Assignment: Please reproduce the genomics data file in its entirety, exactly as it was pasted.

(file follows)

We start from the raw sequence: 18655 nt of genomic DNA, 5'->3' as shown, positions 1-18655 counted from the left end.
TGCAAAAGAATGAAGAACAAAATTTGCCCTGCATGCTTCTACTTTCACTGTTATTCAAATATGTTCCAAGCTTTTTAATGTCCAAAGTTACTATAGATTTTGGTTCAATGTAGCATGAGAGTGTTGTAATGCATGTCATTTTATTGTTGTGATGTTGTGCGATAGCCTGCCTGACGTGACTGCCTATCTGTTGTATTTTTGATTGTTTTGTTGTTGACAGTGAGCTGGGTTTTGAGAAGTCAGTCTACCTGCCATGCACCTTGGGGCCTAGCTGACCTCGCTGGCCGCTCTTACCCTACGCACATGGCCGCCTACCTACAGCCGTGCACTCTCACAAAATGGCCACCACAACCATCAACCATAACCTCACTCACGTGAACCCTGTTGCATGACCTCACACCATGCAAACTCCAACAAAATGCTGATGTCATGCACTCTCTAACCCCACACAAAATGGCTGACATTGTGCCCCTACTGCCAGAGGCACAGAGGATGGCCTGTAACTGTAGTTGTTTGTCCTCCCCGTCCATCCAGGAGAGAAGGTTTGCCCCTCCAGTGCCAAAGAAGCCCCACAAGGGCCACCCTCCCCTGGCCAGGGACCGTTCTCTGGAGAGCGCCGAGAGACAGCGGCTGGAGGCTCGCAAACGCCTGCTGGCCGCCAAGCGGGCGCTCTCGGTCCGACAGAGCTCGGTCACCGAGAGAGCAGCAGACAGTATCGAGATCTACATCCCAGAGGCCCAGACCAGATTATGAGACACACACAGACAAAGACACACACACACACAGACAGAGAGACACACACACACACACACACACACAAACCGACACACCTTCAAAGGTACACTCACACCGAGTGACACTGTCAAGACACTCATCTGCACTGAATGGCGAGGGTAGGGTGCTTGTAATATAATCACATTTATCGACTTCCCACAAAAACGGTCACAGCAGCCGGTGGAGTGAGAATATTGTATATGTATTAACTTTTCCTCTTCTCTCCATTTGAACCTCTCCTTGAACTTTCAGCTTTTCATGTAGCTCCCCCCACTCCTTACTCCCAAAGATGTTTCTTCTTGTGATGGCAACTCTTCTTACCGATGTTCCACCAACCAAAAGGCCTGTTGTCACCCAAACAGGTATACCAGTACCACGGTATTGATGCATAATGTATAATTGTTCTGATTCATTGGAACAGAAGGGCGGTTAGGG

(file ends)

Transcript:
We start from the raw sequence: 18655 nt of genomic DNA, 5'->3' as shown, positions 1-18655 counted from the left end.
TGCAAAAGAATGAAGAACAAAATTTGCCCTGCATGCTTCTACTTTCACTGTTATTCAAATATGTTCCAAGCTTTTTAATGTCCAAAGTTACTATAGATTTTGGTTCAATGTAGCATGAGAGTGTTGTAATGCATGTCATTTTATTGTTGTGATGTTGTGCGATAGCCTGCCTGACGTGACTGCCTATCTGTTGTATTTTTGATTGTTTTGTTGTTGACAGTGAGCTGGGTTTTGAGAAGTCAGTCTACCTGCCATGCACCTTGGGGCCTAGCTGACCTCGCTGGCCGCTCTTACCCTACGCACATGGCCGCCTACCTACAGCCGTGCACTCTCACAAAATGGCCACCACAACCATCAACCATAACCTCACTCACGTGAACCCTGTTGCATGACCTCACACCATGCAAACTCCAACAAAATGCTGATGTCATGCACTCTCTAACCCCACACAAAATGGCTGACATTGTGCCCCTACTGCCAGAGGCACAGAGGATGGCCTGTAACTGTAGTTGTTTGTCCTCCCCGTCCATCCAGGAGAGAAGGTTTGCCCCTCCAGTGCCAAAGAAGCCCCACAAGGGCCACCCTCCCCTGGCCAGGGACCGTTCTCTGGAGAGCGCCGAGAGACAGCGGCTGGAGGCTCGCAAACGCCTGCTGGCCGCCAAGCGGGCGCTCTCGGTCCGACAGAGCTCGGTCACCGAGAGAGCAGCAGACAGTATCGAGATCTACATCCCAGAGGCCCAGACCAGATTATGAGACACACACAGACAAAGACACACACACACACAGACAGAGAGACACACACACACACACACACACACAAACCGACACACCTTCAAAGGTACACTCACACCGAGTGACACTGTCAAGACACTCATCTGCACTGAATGGCGAGGGTAGGGTGCTTGTAATATAATCACATTTATCGACTTCCCACAAAAACGGTCACAGCAGCCGGTGGAGTGAGAATATTGTATATGTATTAACTTTTCCTCTTCTCTCCATTTGAACCTCTCCTTGAACTTTCAGCTTTTCATGTAGCTCCCCCCACTCCTTACTCCCAAAGATGTTTCTTCTTGTGATGGCAACTCTTCTTACCGATGTTCCACCAACCAAAAGGCCTGTTGTCACCCAAACAGGTATACCAGTACCACGGTATTGATGCATAATGTATAATTGTTCTGATTCATTGGAACAGAAGGGCGGTTAGGG